Rev. Dr. John Young

We have asked all the nominees for moderator four questions so that we, as a church, could get to know them a little better. Here are the responses for Rev. Dr. John Young. If you would like to know more about John, please read his profile from the General Council 41 website.

1) “Cruxifusion” means “united by the cross.”  What does Jesus’ death on the cross and his resurrection mean to you?
Jesus’ death and resurrection, along with his life and teachings, show God’s great love for us. At the heart of Christianity, and its most audacious theological claim, is the Incarnation, the claim that, in Jesus, God took on human flesh and lived among us. God’s decision to become one of us shows God’s great love for humanity. Jesus’ willingness to accept death on the cross is a particularly strong manifestation of that love. It is a love that reaches out to us as we are, that forgives us, and that encourages us to live such that God’s will is done.

 2) Describe the God you worship.
The God I worship is the One I have seen most fully revealed in the life, teachings, death, and resurrection of Jesus the Christ. It is the God who created the world, the God who made us, who loves us, and who keeps us. Although Christo-centric in my theological approach, over the past number of years I have preached increasingly on Old Testament texts. I have found these stories a particularly rich theological resource for their insights about both God and the human condition, particularly as we now live in an increasingly secularized society.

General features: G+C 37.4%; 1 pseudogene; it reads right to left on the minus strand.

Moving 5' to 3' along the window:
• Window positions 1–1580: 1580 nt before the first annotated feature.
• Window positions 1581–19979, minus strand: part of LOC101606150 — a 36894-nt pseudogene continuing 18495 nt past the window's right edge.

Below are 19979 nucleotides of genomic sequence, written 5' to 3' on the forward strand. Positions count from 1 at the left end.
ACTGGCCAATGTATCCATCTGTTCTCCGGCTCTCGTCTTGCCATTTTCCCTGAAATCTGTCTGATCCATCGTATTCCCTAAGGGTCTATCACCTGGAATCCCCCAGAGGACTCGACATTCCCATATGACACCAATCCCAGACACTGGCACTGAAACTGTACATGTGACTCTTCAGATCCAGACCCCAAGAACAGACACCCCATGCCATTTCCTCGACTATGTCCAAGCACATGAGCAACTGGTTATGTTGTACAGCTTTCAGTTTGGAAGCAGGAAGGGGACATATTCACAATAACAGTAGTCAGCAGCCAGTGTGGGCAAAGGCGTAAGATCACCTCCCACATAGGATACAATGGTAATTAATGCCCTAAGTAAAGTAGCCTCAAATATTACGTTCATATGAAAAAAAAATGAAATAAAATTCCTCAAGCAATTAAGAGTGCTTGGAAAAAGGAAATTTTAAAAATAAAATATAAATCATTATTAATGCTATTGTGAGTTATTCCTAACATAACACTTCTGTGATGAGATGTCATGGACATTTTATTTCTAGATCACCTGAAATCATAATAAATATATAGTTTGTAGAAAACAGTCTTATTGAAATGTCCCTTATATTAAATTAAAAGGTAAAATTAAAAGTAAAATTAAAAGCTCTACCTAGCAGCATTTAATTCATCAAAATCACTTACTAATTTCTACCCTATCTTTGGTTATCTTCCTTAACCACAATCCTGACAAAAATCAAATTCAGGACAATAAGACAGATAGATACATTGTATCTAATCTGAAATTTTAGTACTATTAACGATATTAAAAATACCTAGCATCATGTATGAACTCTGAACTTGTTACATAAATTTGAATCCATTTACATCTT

3) What Christian author has had the greatest impact on you?
Walter Brueggemann, if I am naming a contemporary Christian author.

4) What gifts and passions do you have that you believe The United Church of Canada needs today?
I have a good sense of the United Church’s history and ethos. I have a deep appreciation for the Scriptural and theological resources of the Christian tradition; they are key elements for our efforts to live, as individual Christians and as a denomination, in an increasingly secularized Canada. In my leadership work in the Church, I have demonstrated an ability to bring together persons of varied perspectives. I think these gifts are valuable ones as we work toward a new common vision for the United Church, the vision that united us during the denomination’s first generation having been lost.

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